Everyone knows the gripes that go around the office. But you’re also doing a lot of things right. Look for examples of what you’re doing right.
In fact, charge everyone with the responsibility of looking for those stories of success and accomplishment. And then share a few of those stories at every meeting. Celebrate the positive.
PREVENTATIVE PRACTICE #4: SURFACE, HONOR, AND DEFUSE POTENTIAL NEGATIVITY.
No matter how positive, productive, and profitable your organization is, it is not perfect. There are problems and there will always be problems in your organization and every other organization.
Don’t ignore them. And don’t pretend they don’t exist. As best-selling author and psychologist Dr. Sidney Simon says, “The greatest danger in any relationship is to pretend not to know what we know.”
In other words, you can’t expect to bury the problems and have them somehow magically disappear. When you bury problems, you bury them alive, and the rate of resurrection is almost 100%.
It would be much wiser to have a place where people can share their concerns. Bring their concerns to the surface. And then let your people know it’s okay to feel what they feel. Take their feelings seriously. Listen intently. Do what you can do to address their concerns.
Now these first four practices are “preventative” in nature. In other words, they prevent negativity from getting into or taking over your workplace. But if the negativity is already there, and if you’re feeling some of it, you should take some of these CORRECTIVE measures.
CORRECTIVE MEASURE #1: NOTICE WHAT ZAPS YOUR ENERGY.
Get specific. Write down the specific tasks, interactions, or expectations that drain you. You might not feel supported by your boss or feel betrayed by a team mate who is not doing her share of the work.
CORRECTIVE MEASURE #2: CONQUER ONE ENERGY-ZAPPING ISSUE AT A TIME.
Brainstorm small immediate steps you can take to maintain or recapture your energy at work. And then baby-step it.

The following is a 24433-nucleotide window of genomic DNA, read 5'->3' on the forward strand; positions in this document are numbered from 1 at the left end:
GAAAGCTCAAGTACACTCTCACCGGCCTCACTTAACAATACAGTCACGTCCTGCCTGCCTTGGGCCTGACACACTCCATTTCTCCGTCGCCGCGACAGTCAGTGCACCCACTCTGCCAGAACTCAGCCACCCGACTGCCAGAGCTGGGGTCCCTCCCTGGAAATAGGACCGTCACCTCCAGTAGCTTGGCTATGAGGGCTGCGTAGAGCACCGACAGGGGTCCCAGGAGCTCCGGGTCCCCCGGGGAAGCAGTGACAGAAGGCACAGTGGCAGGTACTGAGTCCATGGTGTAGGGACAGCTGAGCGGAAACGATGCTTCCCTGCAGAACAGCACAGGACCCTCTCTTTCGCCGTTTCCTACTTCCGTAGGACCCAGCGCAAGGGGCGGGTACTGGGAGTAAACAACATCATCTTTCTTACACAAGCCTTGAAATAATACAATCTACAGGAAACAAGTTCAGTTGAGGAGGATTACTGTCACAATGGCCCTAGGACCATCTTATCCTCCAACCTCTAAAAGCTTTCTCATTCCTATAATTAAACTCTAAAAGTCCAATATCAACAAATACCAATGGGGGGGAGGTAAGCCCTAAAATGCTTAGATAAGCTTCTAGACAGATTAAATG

Start with a simple issue … where an easy victory is likely … such as greeting a particular grouch in your department each morning, rather than let him ignore and discount you.
Once you’ve built some confidence and skill in one area, move on to a more challenging issue — such as your boss giving you ten projects at once, with no sense of their priority.
CORRECTIVE MEASURE #3: GO FOR WHAT ENERGIZES YOU.
You probably like some tasks more than others. See if you can get more of those tasks assigned to you. And you probably like some coworkers more than others. See if you can work on more projects with those people.
And even if you can’t get more of the things that energize you, you can always fill your mind with positive, powerful sayings that will inspire you. You can even hang positive posters around your own personal work area. In fact, I’ve created more than 300 pages of positive sayings and posters in volumes I, II, and III of “The Encyclopedia of Success.”
CORRECTIVE MEASURE #4: REALIZE WHEN IT’S TIME TO MOVE ON.
Sometimes there is nothing you can do to change the situation. Nothing works, and your career stalls or even starts to go backwards.
When nothing works, don’t take it personally or blame others. Just make the decision to move on. I’ve noticed that the vast majority of people who do so do just fine.